Too much on your mind?

Try the mind map tool to structure your thoughts!

My brain is constantly filled with to-do lists, due dates, 1-million dollar business ideas, the book recommended by Tim Ferris in his last podcast, the response to that whatsapp message I haven’t sent yet, the expiration date of the halloumi cheese in my fridge, the number of socks I have left before having to do the laundry… it’s busy up there in my mind.

And sometimes it’s so overwhelming that my brain crashes and can’t think properly anymore.

About a year ago I took a leap of faith and changed jobs completely. I went from being a packaging scientist, a very well defined role to becoming a community manager/change manager/movement leader and help drive the digital transformation of my organization (what does it even mean?). Needless to say that I had a lot to learn, and fast! When someone would ask me to describe my job I would actually find it extremely difficult to answer. And because I have learned so much in such a short time, it was very chaotic in my mind. So I have put everything down in a mind map (see picture).

I found it useful to see how different aspects of my job worked together, how I could combine some activities, it helped me identify the areas to prioritize and helped me articulate what I do in a clearer way. And first and foremost, I just love how it looks!

What’s a mind map?

Source: Wikipedia

“A mind map is a tool for the brain that captures the thinking that goes on inside your head. Mind mapping helps you think, collect knowledge, remember and create ideas. Most likely it will make you a better thinker.”


Although the term “mind map” was first popularized by British popular psychology author and television personality Tony Buzan, the use of diagrams that visually “map” information using branching and radial maps traces back centuries. These pictorial methods record knowledge and model systems, and have a long history in learning, brainstorming, memory, visual thinking, and problem solving by educators, engineers, psychologists, and others. Some of the earliest examples of such graphical records were developed by Porphyry of Tyros, a noted thinker of the 3rd century, as he graphically visualized the concept categories of Aristotle. Philosopher Ramon Llull (1235–1315) also used such techniques.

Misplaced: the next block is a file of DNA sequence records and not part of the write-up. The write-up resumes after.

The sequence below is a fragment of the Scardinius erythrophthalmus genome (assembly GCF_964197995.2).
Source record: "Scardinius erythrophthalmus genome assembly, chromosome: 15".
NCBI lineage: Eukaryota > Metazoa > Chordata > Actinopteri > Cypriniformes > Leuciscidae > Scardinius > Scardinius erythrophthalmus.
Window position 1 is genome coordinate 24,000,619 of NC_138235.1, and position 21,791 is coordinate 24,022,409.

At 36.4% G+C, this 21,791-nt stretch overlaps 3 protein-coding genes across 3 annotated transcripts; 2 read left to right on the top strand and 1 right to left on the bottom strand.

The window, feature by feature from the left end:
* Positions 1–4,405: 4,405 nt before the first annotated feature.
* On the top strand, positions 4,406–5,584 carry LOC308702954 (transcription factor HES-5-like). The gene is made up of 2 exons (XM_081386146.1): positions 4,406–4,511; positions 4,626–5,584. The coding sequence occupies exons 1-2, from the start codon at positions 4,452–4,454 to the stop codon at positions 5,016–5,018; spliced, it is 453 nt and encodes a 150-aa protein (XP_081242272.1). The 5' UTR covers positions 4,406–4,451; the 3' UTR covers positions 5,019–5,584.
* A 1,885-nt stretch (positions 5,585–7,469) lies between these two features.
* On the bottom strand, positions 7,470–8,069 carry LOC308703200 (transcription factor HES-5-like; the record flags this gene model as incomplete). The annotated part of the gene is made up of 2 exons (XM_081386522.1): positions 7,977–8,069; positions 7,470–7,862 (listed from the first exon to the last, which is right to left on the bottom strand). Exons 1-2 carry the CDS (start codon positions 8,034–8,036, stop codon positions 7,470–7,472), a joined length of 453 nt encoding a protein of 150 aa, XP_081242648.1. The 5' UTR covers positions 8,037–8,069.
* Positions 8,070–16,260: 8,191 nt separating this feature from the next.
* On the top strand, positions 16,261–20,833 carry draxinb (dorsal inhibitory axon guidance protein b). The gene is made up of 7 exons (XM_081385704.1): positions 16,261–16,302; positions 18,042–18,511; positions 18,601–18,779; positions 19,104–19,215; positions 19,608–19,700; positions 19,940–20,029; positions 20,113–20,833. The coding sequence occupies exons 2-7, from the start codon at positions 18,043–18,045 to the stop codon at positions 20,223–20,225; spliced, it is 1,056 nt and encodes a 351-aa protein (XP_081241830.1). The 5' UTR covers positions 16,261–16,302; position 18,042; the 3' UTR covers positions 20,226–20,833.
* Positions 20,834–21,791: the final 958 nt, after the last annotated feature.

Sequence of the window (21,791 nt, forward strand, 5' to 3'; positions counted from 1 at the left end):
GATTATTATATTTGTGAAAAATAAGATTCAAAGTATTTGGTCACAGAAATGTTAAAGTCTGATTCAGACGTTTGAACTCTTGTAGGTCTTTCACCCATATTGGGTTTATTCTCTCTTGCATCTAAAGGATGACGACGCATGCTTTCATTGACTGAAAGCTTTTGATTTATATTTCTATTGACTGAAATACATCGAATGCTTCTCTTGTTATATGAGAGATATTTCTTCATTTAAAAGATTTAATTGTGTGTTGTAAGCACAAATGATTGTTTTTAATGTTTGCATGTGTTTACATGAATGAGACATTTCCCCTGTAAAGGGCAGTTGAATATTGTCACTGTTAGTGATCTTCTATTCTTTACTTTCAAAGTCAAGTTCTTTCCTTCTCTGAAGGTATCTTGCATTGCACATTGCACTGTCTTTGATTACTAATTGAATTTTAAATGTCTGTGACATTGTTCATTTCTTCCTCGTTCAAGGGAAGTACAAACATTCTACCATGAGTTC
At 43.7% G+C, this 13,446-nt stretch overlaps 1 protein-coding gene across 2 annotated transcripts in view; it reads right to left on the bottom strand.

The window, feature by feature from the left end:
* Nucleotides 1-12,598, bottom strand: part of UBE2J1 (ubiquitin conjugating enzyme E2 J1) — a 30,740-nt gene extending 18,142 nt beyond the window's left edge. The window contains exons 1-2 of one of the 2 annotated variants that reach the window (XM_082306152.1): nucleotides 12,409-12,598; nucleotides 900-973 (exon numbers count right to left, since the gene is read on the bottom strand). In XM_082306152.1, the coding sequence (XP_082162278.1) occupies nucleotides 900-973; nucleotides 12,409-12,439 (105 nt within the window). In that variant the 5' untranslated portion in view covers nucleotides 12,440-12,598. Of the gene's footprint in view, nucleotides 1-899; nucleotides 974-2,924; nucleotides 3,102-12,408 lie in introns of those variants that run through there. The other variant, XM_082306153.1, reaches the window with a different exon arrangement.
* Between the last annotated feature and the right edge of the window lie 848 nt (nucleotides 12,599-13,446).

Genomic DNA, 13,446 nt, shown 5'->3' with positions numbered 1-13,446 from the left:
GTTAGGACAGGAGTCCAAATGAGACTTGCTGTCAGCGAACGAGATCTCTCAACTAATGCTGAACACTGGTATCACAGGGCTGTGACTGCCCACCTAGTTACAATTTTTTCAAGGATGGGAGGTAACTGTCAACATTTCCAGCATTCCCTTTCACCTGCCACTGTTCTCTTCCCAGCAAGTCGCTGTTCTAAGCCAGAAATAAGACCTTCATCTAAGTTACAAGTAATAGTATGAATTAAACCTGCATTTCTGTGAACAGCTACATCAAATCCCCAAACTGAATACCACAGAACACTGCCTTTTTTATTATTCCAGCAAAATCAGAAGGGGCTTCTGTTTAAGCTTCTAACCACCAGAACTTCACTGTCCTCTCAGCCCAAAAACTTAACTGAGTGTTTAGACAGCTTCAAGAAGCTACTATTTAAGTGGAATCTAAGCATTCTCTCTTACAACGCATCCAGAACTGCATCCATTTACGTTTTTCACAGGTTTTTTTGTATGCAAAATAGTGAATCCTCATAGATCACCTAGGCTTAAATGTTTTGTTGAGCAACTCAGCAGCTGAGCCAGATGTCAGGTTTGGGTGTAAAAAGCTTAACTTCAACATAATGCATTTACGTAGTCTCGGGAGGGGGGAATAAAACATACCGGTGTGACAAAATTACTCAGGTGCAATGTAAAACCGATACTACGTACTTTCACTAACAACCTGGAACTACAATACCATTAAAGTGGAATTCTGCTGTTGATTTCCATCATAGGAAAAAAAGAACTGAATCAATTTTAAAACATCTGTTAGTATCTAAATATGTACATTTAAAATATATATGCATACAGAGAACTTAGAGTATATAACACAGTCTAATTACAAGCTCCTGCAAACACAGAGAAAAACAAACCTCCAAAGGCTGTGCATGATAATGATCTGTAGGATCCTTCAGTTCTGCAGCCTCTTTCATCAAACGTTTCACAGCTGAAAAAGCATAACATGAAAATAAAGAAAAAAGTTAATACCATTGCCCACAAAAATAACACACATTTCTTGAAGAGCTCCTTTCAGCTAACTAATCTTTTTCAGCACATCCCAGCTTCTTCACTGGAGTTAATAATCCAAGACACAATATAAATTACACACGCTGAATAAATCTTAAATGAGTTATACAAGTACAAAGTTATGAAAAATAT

Buzan suggests the following guidelines for creating mind maps:

  1. Start in the center with an image of the topic, using at least 3 colors.
  2. Use images, symbols, codes, and dimensions throughout your mind map.
  3. Select key words and print using upper or lower case letters.
  4. Each word/image is best alone and sitting on its own line.
  5. The lines should be connected, starting from the central image. The lines become thinner as they radiate out from the center.
  6. Make the lines the same length as the word/image they support.
  7. Use multiple colors throughout the mind map, for visual stimulation and also for encoding or grouping.
  8. Develop your own personal style of mind mapping.
  9. Use emphasis and show associations in your mind map.
  10. Keep the mind map clear by using radial hierarchy or outlines to embrace your branches.


As with other diagramming tools, mind maps can be used to generate, visualize, structure, and classify ideas, and as an aid to studying and organizing information, solving problems, making decisions, and writing.

Mind maps have many applications in personal, family, educational, and business situations, including notetaking, brainstorming (wherein ideas are inserted into the map radially around the center node, without the implicit prioritization that comes from hierarchy or sequential arrangements, and wherein grouping and organizing is reserved for later stages), summarizing, as a mnemonic technique, or to sort out a complicated idea. Mind maps are also promoted as a way to collaborate in color pen creativity sessions.

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